How long do I need to be in home isolation?

If you have been overseas, you need to be isolated for 14 days from the day you returned.

If you have been in contact with a person with a COVID-19 infection while they were ill, you need to be isolated for 14 days after you last saw that person.

This applies to everyone, even if you have no symptoms.

Getting to your home or hotel if you are a return traveller

You can travel directly to your home or hotel by private car, public transport, taxi or ride-share, or continue with onward flights if:

  1. you are a returned traveller and have not been identified as a close contact of a confirmed case, and
  2. you are currently well, or 
  3. you have minor symptoms and have been tested for COVID-19 overseas and your test result is negative.

Please note: If you are a returned traveller and have subsequently been identified as a close contact (e.g. from a cruise ship or flightcurrently well, or if you have minor symptoms and have been tested for COVID-19 after arriving in Australia and your test result is negative,) you can travel directly to your home or hotel by public transportprivate car or, taxi or ride-share (provided you are wearing a surgical mask and sit in the back seat). You cannot, or continue with onward flights, trains or buses. 

Remember that you must wear a surgical mask at all times while travelling to your home or hotel.

Once you get to your home or hotel you must restrict activities outside your home/hotel, except for seeking medical care. You should not go to work, school/university/childcare, the gym, or public areas, and you should not use public transport, taxis, or ride-sharing services.

If you need to seek medical care call ahead, and make sure you wear a surgical mask when attending.

Monitor symptoms

When in home isolation, you should monitor yourself for symptoms. Watch for:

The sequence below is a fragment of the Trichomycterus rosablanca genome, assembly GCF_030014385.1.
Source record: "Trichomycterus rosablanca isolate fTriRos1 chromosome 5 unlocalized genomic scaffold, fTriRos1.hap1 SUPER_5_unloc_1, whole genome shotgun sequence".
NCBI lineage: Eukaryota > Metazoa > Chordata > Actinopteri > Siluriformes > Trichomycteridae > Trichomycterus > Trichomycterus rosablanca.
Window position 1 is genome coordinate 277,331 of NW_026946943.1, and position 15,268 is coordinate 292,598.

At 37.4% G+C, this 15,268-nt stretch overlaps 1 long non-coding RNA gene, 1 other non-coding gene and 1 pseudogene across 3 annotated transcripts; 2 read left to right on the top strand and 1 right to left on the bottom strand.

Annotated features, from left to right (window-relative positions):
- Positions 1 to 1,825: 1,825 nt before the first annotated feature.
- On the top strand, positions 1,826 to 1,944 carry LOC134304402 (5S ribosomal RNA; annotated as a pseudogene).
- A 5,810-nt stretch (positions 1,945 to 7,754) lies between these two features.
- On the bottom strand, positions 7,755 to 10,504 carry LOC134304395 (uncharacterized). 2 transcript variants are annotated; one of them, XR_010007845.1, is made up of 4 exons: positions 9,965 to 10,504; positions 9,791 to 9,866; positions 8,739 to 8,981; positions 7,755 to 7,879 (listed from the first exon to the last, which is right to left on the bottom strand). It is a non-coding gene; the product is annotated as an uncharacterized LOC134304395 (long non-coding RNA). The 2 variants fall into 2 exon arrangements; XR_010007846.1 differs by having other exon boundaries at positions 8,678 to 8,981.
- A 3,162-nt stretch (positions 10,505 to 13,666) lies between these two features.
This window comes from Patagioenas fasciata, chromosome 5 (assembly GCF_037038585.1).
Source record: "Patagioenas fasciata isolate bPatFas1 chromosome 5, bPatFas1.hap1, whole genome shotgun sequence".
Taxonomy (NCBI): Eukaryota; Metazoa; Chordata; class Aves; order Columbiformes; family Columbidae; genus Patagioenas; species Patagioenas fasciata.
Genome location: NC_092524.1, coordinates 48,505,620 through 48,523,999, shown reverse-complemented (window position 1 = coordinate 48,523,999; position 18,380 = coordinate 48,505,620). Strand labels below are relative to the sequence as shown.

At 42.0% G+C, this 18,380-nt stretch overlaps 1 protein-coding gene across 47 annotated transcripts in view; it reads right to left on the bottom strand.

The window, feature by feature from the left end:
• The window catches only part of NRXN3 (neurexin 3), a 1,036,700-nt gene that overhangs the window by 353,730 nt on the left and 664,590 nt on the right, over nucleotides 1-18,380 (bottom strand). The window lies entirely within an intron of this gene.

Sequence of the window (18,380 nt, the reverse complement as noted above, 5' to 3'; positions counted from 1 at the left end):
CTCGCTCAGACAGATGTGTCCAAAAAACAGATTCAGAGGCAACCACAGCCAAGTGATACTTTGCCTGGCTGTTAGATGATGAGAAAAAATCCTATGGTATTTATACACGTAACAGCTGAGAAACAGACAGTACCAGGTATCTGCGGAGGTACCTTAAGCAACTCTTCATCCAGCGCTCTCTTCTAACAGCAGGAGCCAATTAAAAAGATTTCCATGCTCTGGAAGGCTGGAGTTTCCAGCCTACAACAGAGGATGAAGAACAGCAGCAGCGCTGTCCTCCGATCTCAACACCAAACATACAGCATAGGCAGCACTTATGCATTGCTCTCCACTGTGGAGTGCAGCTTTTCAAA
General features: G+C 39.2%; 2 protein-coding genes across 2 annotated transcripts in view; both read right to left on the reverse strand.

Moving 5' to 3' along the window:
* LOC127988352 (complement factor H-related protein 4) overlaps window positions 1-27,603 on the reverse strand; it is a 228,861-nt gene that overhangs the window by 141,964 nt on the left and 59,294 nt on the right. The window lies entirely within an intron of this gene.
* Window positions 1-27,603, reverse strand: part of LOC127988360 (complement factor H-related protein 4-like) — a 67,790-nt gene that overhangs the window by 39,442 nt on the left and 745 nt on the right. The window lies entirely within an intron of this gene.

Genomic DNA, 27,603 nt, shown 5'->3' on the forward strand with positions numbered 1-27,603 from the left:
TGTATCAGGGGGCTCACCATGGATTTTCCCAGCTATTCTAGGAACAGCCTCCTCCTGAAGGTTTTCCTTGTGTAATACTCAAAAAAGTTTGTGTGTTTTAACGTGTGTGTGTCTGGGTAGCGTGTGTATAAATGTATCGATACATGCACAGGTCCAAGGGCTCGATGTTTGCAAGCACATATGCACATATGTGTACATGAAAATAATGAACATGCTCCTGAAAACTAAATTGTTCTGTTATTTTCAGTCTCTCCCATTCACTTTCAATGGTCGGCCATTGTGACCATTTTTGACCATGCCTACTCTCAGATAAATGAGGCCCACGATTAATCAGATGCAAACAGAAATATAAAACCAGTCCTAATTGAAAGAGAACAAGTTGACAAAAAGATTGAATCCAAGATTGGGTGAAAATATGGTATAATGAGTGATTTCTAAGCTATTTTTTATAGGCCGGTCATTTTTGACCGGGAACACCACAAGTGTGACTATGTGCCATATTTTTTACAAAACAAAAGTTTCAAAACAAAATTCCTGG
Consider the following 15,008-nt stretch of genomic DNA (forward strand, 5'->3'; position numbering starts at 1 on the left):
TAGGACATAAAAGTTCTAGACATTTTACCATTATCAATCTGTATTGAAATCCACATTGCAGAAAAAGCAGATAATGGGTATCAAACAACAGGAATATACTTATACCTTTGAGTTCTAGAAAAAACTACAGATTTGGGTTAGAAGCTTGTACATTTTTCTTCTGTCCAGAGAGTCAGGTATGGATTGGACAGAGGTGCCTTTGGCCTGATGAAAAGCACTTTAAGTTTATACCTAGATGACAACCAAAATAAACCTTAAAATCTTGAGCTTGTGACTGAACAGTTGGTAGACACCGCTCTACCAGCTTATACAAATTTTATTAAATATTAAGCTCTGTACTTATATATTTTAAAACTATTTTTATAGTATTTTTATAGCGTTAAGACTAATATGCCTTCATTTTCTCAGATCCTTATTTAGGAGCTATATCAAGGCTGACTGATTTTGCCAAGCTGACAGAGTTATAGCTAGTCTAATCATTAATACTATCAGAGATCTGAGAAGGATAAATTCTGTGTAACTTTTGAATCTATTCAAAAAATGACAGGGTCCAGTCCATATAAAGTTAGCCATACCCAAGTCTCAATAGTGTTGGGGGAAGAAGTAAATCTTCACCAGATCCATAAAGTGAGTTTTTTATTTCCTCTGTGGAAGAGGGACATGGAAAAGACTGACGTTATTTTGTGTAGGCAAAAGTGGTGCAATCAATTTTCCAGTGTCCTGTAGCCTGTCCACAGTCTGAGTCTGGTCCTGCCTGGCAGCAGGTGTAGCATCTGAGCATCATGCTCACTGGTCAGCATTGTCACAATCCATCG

1. fever
  2. cough
  3. shortness of breath (difficulty breathing)
  4. other early symptoms to watch for are chills, body aches, sore throat, headache and runny nose, muscle pain, or diarrhoea.

If you or someone else in home isolation develops severe symptoms and it is a medical emergency (e.g. shortness of breath at rest or difficulty breathing) you should phone 000. Tell the ambulance staff that you are in home isolation for COVID-19.

If the symptoms are less serious you should:

  1. Call your doctor or healthdirect on 1800 022 222. When you call, tell them where you have travelled, or that you are a close contact of a person with COVID-19.
    or
  2. Visit your local Emergency Department. When you arrive, immediately tell staff where you have travelled, or that you are a close contact of a person with COVID-19.

When you have an appointment you should travel directly to the medical centre or emergency department and wear a surgical mask.

If you develop symptoms, you should also make sure you wear a surgical mask while in the presence of other household members, even if they are also in home isolation.